Google's Adsense picks ads based on a user's location, content on the webpage and the other content they visit. Since this blog obviously talks about Prop 8 a lot, it displayed ads related to Prop 8. lol

Granted, bought based on the keyword "gay" among others. It's a stupid choice on their part. That said, it doesn't negate the fact that the ad is clearly in violation of their stated advertising policy.

One of the reasons I moved my site from the WordPress servers to a server I rent was to avoid having Google ads. As it's a trans site, there was just too much risk of 'shemale sex' ads appearing and I know that a particularly detested company in the UK which preys on the transgendered (Transformation and their Albany Clinic) buys Google ad words.

In many ways I admire Google and use an awful lot of their services. However, this is something which they need to fix. There is no way I could accept having anti-GLBTIQ ads or trans porn ads on my site and I wouldn't want any right-wing political content to appear.

Unfortunately, until Google provide a means for site owners to shape the ads their site will display, I think it's very risky for GLBT sites to display them.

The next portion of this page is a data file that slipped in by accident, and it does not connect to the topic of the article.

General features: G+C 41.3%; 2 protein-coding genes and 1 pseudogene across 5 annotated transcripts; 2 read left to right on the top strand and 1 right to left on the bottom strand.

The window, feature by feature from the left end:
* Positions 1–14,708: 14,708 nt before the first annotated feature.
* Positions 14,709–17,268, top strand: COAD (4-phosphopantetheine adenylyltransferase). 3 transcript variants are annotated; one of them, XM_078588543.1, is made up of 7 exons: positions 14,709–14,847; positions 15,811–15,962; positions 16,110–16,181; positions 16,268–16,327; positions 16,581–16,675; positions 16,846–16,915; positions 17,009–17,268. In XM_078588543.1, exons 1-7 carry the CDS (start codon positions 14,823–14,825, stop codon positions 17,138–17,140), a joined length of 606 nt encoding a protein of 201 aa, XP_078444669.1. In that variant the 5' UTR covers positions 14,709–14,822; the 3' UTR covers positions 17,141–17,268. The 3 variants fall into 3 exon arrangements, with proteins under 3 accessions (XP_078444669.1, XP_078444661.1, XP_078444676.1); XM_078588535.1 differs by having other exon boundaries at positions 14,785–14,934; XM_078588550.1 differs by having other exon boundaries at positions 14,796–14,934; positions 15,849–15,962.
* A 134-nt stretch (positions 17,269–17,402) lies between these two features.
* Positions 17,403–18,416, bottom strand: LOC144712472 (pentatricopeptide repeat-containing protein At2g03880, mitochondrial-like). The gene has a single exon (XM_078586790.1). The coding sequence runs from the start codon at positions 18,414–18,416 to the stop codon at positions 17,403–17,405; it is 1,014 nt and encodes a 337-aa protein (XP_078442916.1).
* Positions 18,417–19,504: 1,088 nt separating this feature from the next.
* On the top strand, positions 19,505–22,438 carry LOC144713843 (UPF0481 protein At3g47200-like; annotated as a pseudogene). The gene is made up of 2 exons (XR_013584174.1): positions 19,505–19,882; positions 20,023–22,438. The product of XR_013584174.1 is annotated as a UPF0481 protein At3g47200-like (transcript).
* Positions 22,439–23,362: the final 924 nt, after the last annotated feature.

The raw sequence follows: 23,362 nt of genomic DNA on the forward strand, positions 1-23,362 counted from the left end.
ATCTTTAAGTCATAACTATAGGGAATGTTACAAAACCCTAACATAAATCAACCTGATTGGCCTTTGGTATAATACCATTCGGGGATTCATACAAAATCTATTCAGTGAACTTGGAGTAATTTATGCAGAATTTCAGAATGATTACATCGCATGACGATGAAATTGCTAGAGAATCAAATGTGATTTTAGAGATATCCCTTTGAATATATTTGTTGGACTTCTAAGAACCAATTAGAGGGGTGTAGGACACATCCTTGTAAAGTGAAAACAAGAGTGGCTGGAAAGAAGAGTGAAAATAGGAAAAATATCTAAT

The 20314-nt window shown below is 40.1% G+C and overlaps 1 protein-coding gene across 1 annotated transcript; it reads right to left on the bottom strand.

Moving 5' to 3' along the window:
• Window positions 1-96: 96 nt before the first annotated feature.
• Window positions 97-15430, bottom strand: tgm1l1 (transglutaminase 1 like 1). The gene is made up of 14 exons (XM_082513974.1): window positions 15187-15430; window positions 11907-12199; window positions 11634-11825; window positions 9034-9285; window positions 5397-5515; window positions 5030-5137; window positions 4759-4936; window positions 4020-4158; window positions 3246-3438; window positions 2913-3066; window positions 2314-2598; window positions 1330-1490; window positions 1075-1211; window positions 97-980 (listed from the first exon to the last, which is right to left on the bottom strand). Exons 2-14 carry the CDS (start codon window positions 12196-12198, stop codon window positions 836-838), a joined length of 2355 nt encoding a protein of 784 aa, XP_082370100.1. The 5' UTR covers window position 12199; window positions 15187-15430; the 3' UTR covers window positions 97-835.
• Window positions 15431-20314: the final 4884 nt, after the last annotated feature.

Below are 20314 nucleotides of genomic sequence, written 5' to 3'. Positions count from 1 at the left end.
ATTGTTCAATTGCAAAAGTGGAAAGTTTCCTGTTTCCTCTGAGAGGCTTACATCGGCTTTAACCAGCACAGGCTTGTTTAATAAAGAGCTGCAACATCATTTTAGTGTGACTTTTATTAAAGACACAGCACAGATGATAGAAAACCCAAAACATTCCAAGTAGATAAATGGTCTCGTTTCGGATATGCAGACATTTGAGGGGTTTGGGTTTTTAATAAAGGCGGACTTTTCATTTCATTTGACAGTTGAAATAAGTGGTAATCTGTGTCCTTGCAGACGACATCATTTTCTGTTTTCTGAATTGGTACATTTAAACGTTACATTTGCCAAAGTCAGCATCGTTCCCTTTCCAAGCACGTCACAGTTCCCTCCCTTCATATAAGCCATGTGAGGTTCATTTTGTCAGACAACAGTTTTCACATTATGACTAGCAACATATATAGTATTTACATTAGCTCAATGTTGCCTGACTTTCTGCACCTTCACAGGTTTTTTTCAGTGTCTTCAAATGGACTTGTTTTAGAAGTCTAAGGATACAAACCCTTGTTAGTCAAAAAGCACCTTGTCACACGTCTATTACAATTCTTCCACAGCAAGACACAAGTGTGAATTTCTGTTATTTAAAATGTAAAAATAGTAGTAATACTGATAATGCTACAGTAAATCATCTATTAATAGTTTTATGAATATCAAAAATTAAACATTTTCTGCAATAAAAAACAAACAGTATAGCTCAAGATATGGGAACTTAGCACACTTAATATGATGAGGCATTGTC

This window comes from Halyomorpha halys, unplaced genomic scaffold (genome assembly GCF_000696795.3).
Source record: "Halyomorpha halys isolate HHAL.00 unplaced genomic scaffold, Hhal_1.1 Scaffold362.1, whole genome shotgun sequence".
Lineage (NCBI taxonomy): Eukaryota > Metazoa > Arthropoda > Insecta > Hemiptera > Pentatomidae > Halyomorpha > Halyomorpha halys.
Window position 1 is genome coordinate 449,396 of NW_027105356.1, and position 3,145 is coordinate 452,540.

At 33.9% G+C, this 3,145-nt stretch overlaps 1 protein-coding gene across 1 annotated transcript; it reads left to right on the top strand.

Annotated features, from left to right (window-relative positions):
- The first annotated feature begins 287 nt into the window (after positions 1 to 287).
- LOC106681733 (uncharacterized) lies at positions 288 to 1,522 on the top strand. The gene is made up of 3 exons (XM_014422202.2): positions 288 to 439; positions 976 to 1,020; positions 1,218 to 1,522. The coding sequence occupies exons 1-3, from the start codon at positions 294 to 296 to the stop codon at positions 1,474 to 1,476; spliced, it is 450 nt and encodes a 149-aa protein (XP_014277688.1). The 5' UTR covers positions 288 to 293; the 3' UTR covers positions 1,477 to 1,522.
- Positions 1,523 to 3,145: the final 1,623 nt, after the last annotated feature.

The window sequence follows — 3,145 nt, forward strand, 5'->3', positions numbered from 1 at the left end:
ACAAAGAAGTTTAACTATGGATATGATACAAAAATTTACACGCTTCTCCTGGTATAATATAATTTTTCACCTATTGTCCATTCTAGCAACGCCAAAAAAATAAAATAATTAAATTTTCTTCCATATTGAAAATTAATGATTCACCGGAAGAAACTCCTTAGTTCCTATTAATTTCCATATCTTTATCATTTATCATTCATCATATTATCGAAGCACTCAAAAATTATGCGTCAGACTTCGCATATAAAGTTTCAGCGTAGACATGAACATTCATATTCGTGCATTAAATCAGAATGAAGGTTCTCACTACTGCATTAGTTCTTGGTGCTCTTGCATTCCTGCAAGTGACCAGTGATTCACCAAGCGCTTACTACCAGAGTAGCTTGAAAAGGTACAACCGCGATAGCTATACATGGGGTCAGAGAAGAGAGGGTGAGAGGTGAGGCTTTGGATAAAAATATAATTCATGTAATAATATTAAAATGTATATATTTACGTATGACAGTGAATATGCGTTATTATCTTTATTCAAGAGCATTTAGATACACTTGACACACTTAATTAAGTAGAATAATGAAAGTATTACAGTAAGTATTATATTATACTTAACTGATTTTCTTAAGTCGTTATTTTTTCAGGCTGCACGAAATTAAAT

The other alternative is to adopt the same outlook as The Nation magazine. They are inclined toward free speech, especially if it is speech with which they disagree. I appreciate the irony and certainly don't begrudge Bil the revenue.

Thank you for sounding the alarm on this, Bil. It is rather shitty of them to ignore their own policy and to be obtuse in their explanation.

Their actions (or lack thereof) remind me of those of a few of our other "allies" like: Obama, Feinsten, Schwarzenneger, etc. They have issued statements against Prop 8 and have done nothing to back up their words - no campaigning, no advertising, and as far as I know, no money.

Unfortunately, with the stock market circling the drain yet again today, Google employees (LGBT or "friend" of gay) will be crying over their stock rot and paying no attention to ad revenue.

I just wrote Google. I want to work there someday because I like the idea of "don't be evil" and the idea that social networking can change the world for the better. I explained that they were risking taking my marriage away; I support them nearly every way I can, from my blog to the tools I use.